the range of opinions and worldviews as given yet pliable, and
so gets to work explaining, persuading, and inspiring support
and loyalty. Yet because the world and its people will always
to some degree remain resistant, even recalcitrant, to any particular
worldview or vision, politics also requires compromise, conciliation,
tolerance, and a degree of prudence and self-restraint. It requires
a level of responsiveness to the interests, desires and traditions
of individuals and groups, though especially large and powerful
groups. And it involves the ability to negotiate, form alliances
and build consensus across differences. This is why the nineteenth-century
German sociologist, Max Weber, likened politics to “slow,
strong drilling through hard boards.”
because there exists no rule book that tells us when to compromise
and when to push back, or when or whose interests we should
conciliate, and because human life is contingent and ever changing,
politics will always involve that somewhat cryptic and unquantifiable
quality that we call judgment. Moreover, if Game of Thrones
makes clear one thing, it is that no moral code can ever fully
substitute for political judgment. Politics requires making
choices in a finite world, and the best option will almost always
be the least worst option -- the lesser evil. Politics in this
sense requires an ability to grapple with moral ambiguity, and
weigh conflicting relative goods.
are certain steps a political leader can take to help avoid
erroneous judgments. Foresight, or the ability to make accurate
predictions about the behaviour of others or the likelihood
of a campaign’s success, will help a great deal. Yet because,
to paraphrase Donald Rumsfeld, politics involves not only known
unknowns, but also unknown unknowns, and because people have
the capacity for all sorts of treachery and deceit, the prudent
political leader must always prepare for the worst to happen.
To use Machiavelli’s apt metaphor (not to be confused
with the house sigils of Westeros), one must be both “a
fox to discover the traps and a lion to terrify the wolves.”
every one of these points, Ned Stark fails dismally. There is
no better example of this than his actions during the events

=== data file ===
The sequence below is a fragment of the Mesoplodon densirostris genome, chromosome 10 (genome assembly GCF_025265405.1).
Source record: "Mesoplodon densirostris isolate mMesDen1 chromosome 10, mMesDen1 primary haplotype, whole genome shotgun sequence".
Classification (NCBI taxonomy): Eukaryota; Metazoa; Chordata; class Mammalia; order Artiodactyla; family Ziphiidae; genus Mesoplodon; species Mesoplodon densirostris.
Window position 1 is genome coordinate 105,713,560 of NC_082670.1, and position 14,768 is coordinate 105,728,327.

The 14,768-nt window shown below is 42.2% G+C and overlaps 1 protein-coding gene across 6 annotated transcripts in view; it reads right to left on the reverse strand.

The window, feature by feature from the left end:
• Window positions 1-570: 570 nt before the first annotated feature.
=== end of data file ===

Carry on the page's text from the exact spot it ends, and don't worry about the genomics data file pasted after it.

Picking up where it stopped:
surrounding King Robert’s death and succession in Season
One. His only concern is for what is right and in accord with
the law of rightful succession, according to which Stannis Baratheon,
King Robert’s younger brother, is the rightful heir. Ned
is warned of a likely Lannister plot to gain control of the
kingdom, by both Renly Baratheon and Littlefinger. What emerges
from these engagements is a stunning juxtaposition of men thinking
and acting politically and a man caught in the restrictive and
self-destructive grip of his moralistic convictions.
Renly and Littlefinger demonstrate foresight, accurately predicting
the events about to unfold. This is partly because they understand
the deep drive for power in some, and the drastic measures they
will take to obtain it. Ned, on the other hand, demonstrates
no foresight whatsoever. He is no fox, has little regard for
traps and does nothing to prepare for the worst. Renly and Littlefinger
use their judgment and exercise political agency by being responsive
to the contingencies unfolding around them. Littlefinger’s
first word after learning of Ned’s intention to hand power
to Stannis is “Unless . . . ” He is abruptly cut
off by Ned who asserts doggedly, “There is no unless.”
In his encounters with both men, Ned is visibly frustrated by
the very idea of having to grapple with moral ambiguity and
consider contingencies and hypotheticals outside of his blinkered
and myopic vision of a smooth transition of power to the rightful
heir. Ned has barely a political bone in his body, and he ends
up paying for that with his life.
the other end of the spectrum lies Joffrey, your run-of-the-mill
tyrant who rules through brute arbitrary force. Joffrey would
have done well to have read his Machiavelli. His first act as
king is to cut off the head of the Warden of the North (Ned),
and we soon begin to see the full uncompromising brutality of